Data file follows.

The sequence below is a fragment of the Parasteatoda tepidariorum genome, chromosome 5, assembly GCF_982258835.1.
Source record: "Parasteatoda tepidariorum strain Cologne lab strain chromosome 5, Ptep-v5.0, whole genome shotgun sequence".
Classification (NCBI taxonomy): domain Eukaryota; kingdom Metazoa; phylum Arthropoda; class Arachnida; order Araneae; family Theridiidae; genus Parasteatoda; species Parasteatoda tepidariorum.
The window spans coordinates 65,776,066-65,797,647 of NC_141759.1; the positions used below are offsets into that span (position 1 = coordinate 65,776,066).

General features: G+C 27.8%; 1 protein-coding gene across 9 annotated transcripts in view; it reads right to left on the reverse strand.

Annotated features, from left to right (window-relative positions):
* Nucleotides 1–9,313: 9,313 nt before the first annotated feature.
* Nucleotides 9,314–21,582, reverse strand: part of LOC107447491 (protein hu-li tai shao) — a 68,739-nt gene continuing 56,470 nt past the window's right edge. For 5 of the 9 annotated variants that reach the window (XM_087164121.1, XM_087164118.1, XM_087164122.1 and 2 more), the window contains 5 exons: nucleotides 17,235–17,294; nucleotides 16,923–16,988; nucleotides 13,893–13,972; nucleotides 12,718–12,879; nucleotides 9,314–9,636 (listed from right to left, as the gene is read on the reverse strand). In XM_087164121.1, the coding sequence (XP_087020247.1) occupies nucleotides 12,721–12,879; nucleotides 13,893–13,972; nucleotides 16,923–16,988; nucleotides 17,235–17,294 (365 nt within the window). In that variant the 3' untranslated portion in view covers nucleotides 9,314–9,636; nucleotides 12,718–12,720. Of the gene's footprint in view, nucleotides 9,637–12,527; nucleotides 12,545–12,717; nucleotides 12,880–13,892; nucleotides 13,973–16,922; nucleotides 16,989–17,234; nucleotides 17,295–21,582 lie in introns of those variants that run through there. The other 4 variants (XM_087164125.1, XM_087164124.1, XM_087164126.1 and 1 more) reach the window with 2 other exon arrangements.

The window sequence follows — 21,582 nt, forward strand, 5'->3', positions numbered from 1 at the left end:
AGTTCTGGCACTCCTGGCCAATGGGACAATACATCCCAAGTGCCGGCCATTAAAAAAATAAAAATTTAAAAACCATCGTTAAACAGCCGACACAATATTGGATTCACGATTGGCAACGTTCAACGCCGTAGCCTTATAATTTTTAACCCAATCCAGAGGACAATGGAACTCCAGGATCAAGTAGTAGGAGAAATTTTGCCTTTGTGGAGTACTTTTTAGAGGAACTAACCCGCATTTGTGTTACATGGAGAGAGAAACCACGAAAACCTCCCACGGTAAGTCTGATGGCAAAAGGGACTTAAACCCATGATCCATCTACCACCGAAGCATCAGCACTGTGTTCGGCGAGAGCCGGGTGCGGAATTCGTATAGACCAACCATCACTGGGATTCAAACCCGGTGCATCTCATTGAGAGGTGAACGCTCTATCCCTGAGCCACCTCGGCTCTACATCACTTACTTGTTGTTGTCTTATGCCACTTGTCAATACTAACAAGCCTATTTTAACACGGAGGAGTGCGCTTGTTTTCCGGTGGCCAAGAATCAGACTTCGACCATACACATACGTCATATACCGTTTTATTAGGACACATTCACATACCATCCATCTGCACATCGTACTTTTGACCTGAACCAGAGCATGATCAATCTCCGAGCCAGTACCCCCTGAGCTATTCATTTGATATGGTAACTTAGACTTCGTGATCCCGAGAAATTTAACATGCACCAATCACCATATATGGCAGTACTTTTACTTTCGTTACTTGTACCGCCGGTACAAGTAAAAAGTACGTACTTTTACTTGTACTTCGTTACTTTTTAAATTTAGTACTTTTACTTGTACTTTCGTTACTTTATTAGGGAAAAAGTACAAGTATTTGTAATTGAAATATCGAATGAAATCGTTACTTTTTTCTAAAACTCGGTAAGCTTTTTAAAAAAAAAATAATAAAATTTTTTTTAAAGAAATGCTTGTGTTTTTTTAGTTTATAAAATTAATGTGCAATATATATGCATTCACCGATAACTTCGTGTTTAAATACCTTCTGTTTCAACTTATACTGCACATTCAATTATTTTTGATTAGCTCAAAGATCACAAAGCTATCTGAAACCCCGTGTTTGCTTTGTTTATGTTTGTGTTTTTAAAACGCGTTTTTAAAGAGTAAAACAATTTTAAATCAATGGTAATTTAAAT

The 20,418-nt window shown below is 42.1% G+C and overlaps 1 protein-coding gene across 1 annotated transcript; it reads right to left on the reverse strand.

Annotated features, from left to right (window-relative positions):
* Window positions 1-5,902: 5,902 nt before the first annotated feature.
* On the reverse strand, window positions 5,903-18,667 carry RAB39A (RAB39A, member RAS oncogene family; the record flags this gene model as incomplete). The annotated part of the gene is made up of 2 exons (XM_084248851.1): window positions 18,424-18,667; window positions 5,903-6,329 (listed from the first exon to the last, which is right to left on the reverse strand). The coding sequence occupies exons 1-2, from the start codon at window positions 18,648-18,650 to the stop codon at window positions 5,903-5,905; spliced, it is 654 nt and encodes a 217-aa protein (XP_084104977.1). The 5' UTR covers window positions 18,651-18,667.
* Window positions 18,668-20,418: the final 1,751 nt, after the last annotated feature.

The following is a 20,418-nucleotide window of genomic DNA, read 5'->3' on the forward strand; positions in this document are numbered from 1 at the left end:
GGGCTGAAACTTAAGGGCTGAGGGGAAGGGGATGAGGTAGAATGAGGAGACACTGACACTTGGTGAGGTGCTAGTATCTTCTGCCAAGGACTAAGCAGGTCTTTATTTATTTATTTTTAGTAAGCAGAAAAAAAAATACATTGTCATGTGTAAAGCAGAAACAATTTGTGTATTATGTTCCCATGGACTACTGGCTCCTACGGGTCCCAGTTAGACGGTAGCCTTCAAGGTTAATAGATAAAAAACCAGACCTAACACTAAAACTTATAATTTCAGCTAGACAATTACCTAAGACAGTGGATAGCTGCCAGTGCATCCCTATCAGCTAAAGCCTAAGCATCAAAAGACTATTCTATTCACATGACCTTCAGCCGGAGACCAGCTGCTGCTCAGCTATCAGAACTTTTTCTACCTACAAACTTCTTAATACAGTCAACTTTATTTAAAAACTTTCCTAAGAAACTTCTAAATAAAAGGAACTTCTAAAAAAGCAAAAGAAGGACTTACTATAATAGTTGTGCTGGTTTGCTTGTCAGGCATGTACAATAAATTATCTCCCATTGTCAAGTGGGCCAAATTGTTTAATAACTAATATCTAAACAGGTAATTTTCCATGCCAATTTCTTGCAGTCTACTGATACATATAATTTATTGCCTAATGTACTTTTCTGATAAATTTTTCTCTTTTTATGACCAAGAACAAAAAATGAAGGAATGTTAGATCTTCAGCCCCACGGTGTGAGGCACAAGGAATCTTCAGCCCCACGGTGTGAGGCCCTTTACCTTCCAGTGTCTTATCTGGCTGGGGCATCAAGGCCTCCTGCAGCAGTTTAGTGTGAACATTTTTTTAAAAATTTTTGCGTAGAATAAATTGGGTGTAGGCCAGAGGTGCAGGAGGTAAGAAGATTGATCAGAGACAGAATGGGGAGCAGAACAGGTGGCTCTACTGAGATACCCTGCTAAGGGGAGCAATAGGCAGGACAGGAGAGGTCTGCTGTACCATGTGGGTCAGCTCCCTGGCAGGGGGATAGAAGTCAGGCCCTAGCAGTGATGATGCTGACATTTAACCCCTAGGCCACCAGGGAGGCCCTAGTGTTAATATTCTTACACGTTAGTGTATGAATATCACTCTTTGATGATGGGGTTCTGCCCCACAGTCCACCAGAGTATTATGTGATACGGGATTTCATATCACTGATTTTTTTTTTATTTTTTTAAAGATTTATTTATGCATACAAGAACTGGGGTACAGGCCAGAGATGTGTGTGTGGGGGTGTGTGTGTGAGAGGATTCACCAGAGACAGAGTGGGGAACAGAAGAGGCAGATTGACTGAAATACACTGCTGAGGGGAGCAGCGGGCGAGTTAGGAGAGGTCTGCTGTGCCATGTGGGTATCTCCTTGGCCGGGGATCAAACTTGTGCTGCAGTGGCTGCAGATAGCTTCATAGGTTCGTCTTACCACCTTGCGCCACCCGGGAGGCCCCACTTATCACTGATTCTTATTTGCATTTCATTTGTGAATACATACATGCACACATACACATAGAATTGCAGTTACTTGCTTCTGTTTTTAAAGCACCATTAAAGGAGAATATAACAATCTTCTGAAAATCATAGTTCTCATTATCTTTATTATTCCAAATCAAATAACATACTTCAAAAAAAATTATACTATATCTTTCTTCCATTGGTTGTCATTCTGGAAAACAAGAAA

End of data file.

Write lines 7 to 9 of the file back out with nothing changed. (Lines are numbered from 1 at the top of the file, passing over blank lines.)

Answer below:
* Nucleotides 1–9,313: 9,313 nt before the first annotated feature.
* Nucleotides 9,314–21,582, reverse strand: part of LOC107447491 (protein hu-li tai shao) — a 68,739-nt gene continuing 56,470 nt past the window's right edge. For 5 of the 9 annotated variants that reach the window (XM_087164121.1, XM_087164118.1, XM_087164122.1 and 2 more), the window contains 5 exons: nucleotides 17,235–17,294; nucleotides 16,923–16,988; nucleotides 13,893–13,972; nucleotides 12,718–12,879; nucleotides 9,314–9,636 (listed from right to left, as the gene is read on the reverse strand). In XM_087164121.1, the coding sequence (XP_087020247.1) occupies nucleotides 12,721–12,879; nucleotides 13,893–13,972; nucleotides 16,923–16,988; nucleotides 17,235–17,294 (365 nt within the window). In that variant the 3' untranslated portion in view covers nucleotides 9,314–9,636; nucleotides 12,718–12,720. Of the gene's footprint in view, nucleotides 9,637–12,527; nucleotides 12,545–12,717; nucleotides 12,880–13,892; nucleotides 13,973–16,922; nucleotides 16,989–17,234; nucleotides 17,295–21,582 lie in introns of those variants that run through there. The other 4 variants (XM_087164125.1, XM_087164124.1, XM_087164126.1 and 1 more) reach the window with 2 other exon arrangements.

The window sequence follows — 21,582 nt, forward strand, 5'->3', positions numbered from 1 at the left end: